The nanomaterials used in the present study have been characterized using optical microscopy, scanning electron microscopy (SEM) and associated energy dispersive spectroscopy (EDS), transmission electron microscopy (TEM), thermogravimetric analysis/differential scanning calorimetry (TGA/DSC), Raman spectroscopy, small angle X-ray scattering (SAXS), and contact angle measurements. The data is consistent with that obtained previously for the same materials prepared by identical routes.40,64–66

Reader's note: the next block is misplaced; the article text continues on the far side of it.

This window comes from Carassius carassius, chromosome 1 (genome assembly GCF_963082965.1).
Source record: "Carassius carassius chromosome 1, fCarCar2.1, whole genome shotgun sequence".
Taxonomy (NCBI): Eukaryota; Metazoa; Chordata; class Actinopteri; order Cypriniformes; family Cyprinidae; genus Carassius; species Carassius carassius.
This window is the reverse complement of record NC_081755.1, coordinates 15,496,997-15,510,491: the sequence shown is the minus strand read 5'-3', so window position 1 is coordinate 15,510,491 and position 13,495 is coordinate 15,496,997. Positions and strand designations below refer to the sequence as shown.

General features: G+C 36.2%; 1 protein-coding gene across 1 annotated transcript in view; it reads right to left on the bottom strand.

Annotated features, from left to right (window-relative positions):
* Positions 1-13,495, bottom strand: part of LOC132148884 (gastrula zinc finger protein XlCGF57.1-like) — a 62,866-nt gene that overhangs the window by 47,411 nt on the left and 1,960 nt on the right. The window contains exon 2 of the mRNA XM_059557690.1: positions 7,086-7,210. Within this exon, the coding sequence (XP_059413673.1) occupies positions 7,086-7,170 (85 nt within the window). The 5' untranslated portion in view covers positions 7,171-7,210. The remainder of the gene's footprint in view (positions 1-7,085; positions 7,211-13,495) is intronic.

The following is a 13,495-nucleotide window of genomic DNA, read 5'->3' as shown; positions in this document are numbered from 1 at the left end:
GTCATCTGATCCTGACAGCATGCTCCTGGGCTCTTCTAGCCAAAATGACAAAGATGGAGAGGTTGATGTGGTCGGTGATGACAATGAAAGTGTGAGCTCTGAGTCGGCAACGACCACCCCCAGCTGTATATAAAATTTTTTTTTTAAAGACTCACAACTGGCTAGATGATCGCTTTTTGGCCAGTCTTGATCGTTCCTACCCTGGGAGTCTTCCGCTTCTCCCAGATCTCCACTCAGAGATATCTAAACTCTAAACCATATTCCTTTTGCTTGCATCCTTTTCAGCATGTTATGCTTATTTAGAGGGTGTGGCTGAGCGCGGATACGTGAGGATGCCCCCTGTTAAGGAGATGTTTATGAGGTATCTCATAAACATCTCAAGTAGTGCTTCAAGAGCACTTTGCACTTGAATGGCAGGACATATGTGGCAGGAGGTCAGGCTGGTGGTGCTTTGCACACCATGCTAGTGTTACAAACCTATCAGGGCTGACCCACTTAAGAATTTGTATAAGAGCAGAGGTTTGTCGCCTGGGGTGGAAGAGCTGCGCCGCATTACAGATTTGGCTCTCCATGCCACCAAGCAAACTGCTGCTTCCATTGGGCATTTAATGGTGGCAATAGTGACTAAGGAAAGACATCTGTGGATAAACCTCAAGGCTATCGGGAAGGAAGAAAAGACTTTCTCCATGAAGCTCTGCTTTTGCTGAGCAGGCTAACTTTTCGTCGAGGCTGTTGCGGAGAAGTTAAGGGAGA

Optical images were taken using an AmScope ME520TA Episcopic and diascopic trinocular metallurgical microscope equipped with an AmScope MA1000 10MP digital microscope camera. SEM was conducted using a FEI Quanta 400 equipped with an EDS detector. Images were acquired with a typical operating voltage of 30 kV or 15 kV, with a working distance of 10 mm, and spot size of 3. EDS spectra were performed and analysed using EDAX TEAM™ software. Samples were mounted with carbon tape onto aluminium microscopy specimen mounts (Electron Microscopy Sciences). TEM characterization was performed on either a JEOL 2100 field emission gun TEM at 100 kV or a JEOL 1230 high contrast TEM at 120 kV, both equipped with a CCD camera. Samples were prepared by drop drying a sample suspended in EtOH onto a 300 mesh gold grid with a lacy carbon film (Agar-Scientific, Ltd.). Simultaneous TGA/DSC experiments were performed on a TA instruments Q-600 using Ar or air as the carrier gas (Matheson Tri-Gas). For SWCNTs iron percentage and extent of functionalization was measured using ca. 10 mg of sample placed in a platinum pan and heated under ambient conditions up to 800 °C in dry air with a ramp rate was 5 °C min−1, and sampling interval of 3 s.33,67 Contact angle measurements using a Kruss DSA 25 EasyDrop instrument. Raman spectra of solid samples were measured in a Renishaw Raman microscope equipped with a 514 nm excitation laser. To maximize the Raman signal a continuous scan was carried out of the G peak (∼1600 cm−1), while the focus of the beam was altered to maximize the G peak intensity. When the maximal intensity was found, data was acquired using an integration of 10 accumulations at a power of 10%, with cosmic ray background removal applied. Each sample was probed a number of times at a variety of locations, to acquire data that represented the entirety of the sample. Raman data was acquired for a range of wavenumbers ranging from 100–3300 cm−1. Size determination of the FeOx NPs was achieved by SAXS using a Rigaku SmartLab X-Ray diffractometer using a Cu-Kα radiation source as previously reported.67 Samples were prepared by sealing a concentrated nanoparticle solution in hexanes into a 1 mm “Glass Number 50 Capillary” tube (Hampton Research Inc.) and the data was resolved using Rigaku's NANO-solver. Additional selected data are provided in the ESI.